Re: Advice for student teaching
Posted by JW on 1/11/2021, 10:28 am, in reply to "Advice for student teaching"
Exciting! Congrats. Student teaching is a really valuable time. |
Be respectful, be polite, but be confident. Make eye contact with mentor teachers, other teachers/admin, and students. Answer in complete sentences or with a strong yes/no when asked questions. No "uh huh" "sure" or non-verbals grunts. Enunciate. There's no second chance to make a good first impression, and hopefully your mentor teachers will be your strongest advocate on the job hunt this spring. Turn your phone off and put it away when you get to school.
Listen first - You will probably be eager to jump in and ask lots of questions. For the first week or two especially though, listen and keep your eyes open much more than you talk. Watch for classroom procedures, how your mentor teachers redirect student attention, how they plan and pace their classes. Everyone is busy, and this is a more stressful year than average for most. Be mindful of when and how you ask questions - be direct, be concise, and donít ask the others director a question right as theyíre walking up to the podium to start their rehearsal.
Take notes - if you are mostly observing at the beginning, use that time to take notes. If you canít take notes during the classes, debrief during conference periods/at the end of the day. Youíll think youíll remember everything - trust me, you wonít!
When youíre asked to do something, do it - if you are a trumpet player who is asked to pull the clarinets for a sectional, and you donít remember the first thing about clarinet, that is ok! Ask the kids to remind each other about fingerings if needed, and focus on the things you know - right rhythm, right pitches, musicality. Everything seems manageable and straight forward in your college classroom - the only way to test yourself and figure out what you donít know is to get out there and do it. Better to figure out your big gaps during students teaching (if you can) than during the first job!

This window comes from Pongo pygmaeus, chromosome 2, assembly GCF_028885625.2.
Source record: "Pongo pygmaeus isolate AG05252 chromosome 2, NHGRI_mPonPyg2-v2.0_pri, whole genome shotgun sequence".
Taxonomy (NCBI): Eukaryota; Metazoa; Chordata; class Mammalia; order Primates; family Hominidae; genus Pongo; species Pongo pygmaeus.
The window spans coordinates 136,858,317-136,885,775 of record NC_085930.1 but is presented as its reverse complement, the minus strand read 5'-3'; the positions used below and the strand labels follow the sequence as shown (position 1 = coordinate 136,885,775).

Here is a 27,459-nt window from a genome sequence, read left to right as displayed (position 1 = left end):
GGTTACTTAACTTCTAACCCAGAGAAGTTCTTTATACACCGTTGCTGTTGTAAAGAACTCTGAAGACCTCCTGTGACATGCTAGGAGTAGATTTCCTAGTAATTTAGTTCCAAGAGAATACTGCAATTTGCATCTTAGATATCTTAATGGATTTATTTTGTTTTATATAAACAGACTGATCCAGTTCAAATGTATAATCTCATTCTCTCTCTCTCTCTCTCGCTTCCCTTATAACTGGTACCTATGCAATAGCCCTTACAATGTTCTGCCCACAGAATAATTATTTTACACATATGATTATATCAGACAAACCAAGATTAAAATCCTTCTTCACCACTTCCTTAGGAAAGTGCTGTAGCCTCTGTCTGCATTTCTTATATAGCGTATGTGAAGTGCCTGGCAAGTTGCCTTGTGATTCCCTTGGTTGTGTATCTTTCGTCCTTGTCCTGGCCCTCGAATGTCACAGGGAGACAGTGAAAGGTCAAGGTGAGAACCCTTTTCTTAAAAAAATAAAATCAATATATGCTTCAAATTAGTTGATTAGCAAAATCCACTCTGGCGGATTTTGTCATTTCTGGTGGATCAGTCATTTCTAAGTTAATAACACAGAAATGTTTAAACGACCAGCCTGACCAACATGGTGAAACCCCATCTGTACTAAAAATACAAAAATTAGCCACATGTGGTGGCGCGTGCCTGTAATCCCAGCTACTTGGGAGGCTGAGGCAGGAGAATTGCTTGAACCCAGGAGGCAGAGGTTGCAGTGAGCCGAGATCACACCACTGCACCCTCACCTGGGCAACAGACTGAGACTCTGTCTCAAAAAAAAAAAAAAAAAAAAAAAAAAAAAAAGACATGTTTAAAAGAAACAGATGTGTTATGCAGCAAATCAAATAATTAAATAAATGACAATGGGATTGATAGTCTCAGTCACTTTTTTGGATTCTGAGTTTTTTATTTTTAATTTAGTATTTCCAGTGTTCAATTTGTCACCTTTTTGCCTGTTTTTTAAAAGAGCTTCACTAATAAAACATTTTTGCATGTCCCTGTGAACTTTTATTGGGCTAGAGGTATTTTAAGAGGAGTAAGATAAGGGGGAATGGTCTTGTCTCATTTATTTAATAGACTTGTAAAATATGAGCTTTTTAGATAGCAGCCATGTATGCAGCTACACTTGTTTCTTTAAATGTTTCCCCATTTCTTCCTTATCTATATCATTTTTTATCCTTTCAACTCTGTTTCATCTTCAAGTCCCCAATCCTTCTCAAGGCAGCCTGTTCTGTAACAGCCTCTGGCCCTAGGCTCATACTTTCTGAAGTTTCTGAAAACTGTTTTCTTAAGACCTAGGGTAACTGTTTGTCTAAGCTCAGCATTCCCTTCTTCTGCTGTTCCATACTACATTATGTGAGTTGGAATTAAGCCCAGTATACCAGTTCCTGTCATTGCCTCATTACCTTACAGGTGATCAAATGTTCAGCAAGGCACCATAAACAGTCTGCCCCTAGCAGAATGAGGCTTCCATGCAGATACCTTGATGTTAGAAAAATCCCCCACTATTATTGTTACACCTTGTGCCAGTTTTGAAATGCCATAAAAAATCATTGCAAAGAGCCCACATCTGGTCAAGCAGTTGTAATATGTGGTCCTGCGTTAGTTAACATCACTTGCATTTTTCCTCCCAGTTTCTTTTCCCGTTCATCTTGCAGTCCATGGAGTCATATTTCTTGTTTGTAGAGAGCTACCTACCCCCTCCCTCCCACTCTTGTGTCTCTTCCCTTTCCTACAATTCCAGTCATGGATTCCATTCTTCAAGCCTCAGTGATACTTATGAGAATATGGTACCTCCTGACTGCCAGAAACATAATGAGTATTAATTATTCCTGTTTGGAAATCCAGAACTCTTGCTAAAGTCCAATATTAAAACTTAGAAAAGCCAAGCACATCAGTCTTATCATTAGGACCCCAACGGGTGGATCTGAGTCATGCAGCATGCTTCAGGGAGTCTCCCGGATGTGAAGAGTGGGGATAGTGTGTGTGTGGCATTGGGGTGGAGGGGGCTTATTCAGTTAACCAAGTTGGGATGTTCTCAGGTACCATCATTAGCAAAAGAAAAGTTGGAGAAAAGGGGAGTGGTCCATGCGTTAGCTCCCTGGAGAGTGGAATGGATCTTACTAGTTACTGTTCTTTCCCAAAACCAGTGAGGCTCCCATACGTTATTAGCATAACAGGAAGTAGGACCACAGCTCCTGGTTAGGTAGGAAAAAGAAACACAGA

Pay attention to everything behind the scenes - everything thinks about getting their beginners to play well, getting their band prepared for UIL, but the teaching/playing aspects are really just the tip of the iceberg in terms of doing the job well. How are UIL entries done? When do the directors start laying out next yearís calendar? If middle school, how/when does recruiting next yearís beginners happen? If high school, what recruiting is in place for the 8th graders? How often do the director communicate with parents? Is there a social media presence for the program? Trip planning, budget, etc. Is there a boosters/how do they interact with the boosters? Fundraising?
If it is okay with your mentor teachers, sit in one of the non-varsity groups and play along on a secondary instrument. This helps them by having another adult in the room amongst the kids, and it helps you build skills on another instrument, and hear the group from the inside.
When you begin taking over parts of beginner classes and rehearsals, be sure to record yourself and listen/watch back. You can eliminate tons of inefficiencies quickly by watching yourself.
If you disagree with the way your mentor teachers handle something, 1) keep it to yourself 2) think through specifically how you think you would want to handle the situation instead. It is easy to criticize... don't. No one handles things exactly how they'd want to 100% of the time, and until you are in your own job it is hard to understand all of the factors that go into managing the classroom.
Make sure to write down the things you see that you want to take to your own program - classroom management, rehearsal techniques - and start brainstorming what else YOU would want to bring to your own program. Start looking for resources now.